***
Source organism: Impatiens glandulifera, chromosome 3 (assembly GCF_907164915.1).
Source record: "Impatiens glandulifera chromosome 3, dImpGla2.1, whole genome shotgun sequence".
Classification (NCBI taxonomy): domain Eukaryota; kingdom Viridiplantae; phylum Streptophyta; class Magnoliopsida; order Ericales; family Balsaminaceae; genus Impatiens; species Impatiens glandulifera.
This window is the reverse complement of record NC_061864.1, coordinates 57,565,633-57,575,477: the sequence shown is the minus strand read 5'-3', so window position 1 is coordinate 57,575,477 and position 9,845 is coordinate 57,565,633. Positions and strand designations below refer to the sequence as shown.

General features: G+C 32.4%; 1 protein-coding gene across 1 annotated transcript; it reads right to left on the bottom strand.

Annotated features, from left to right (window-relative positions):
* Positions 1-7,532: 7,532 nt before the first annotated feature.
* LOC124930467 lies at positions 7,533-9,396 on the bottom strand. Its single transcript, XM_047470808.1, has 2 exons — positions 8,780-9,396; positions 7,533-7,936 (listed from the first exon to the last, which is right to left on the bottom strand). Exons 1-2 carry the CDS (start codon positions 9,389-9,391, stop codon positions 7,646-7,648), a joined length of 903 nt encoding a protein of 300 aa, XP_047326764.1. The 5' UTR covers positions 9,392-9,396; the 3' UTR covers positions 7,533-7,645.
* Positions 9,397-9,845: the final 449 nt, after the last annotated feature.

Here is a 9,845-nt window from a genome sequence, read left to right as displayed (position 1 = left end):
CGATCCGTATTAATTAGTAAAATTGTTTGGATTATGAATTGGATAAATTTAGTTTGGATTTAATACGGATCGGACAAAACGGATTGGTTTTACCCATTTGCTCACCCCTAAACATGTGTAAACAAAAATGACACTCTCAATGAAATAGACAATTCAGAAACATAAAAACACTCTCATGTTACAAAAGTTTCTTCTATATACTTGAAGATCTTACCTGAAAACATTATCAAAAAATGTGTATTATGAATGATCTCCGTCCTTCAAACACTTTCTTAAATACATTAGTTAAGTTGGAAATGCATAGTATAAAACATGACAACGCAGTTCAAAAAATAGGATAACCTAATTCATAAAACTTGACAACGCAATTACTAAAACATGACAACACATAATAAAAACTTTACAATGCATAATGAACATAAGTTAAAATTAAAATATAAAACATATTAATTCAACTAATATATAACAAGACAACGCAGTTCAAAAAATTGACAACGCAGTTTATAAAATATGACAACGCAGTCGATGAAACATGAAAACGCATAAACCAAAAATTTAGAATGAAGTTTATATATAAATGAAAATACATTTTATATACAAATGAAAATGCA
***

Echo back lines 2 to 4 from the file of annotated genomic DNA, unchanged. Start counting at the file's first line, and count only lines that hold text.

Source record: "Impatiens glandulifera chromosome 3, dImpGla2.1, whole genome shotgun sequence".
Classification (NCBI taxonomy): domain Eukaryota; kingdom Viridiplantae; phylum Streptophyta; class Magnoliopsida; order Ericales; family Balsaminaceae; genus Impatiens; species Impatiens glandulifera.
This window is the reverse complement of record NC_061864.1, coordinates 57,565,633-57,575,477: the sequence shown is the minus strand read 5'-3', so window position 1 is coordinate 57,575,477 and position 9,845 is coordinate 57,565,633. Positions and strand designations below refer to the sequence as shown.